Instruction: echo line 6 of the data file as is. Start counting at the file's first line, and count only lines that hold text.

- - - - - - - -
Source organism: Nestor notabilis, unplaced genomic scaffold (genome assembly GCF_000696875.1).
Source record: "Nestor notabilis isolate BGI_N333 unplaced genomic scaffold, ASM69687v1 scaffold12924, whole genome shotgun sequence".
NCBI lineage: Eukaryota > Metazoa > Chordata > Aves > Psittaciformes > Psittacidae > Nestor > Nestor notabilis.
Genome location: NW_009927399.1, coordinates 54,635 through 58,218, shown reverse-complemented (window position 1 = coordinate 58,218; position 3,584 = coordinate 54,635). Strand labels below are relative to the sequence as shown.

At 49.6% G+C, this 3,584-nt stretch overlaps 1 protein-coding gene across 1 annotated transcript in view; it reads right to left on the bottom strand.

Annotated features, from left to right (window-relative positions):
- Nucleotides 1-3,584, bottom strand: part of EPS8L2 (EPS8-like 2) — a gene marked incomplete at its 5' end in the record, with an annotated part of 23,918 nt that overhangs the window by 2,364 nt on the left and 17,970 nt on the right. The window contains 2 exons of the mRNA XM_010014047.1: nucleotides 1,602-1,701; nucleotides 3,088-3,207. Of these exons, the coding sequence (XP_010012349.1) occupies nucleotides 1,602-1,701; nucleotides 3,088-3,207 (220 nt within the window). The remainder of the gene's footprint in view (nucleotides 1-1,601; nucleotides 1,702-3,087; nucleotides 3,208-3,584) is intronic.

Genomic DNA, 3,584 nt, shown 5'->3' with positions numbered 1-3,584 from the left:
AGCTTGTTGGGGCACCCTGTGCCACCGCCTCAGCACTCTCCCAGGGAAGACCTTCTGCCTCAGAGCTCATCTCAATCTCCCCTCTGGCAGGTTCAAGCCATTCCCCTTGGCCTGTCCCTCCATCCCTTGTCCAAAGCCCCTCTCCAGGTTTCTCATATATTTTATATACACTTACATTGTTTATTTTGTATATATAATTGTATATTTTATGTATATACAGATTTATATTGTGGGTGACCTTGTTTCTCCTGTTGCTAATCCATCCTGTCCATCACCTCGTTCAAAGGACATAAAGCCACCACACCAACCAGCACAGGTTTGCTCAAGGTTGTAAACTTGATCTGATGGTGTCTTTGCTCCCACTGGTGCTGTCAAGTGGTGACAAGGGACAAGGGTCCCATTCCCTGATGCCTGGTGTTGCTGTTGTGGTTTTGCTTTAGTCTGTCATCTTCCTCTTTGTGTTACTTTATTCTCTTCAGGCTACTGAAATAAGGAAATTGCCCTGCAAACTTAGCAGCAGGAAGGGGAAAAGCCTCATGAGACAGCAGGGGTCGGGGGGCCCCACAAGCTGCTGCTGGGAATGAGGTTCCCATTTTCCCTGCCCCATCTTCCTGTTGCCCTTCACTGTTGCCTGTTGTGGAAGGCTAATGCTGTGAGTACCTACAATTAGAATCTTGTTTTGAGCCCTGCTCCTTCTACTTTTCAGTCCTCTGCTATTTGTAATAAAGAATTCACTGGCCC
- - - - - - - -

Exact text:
Annotated features, from left to right (window-relative positions):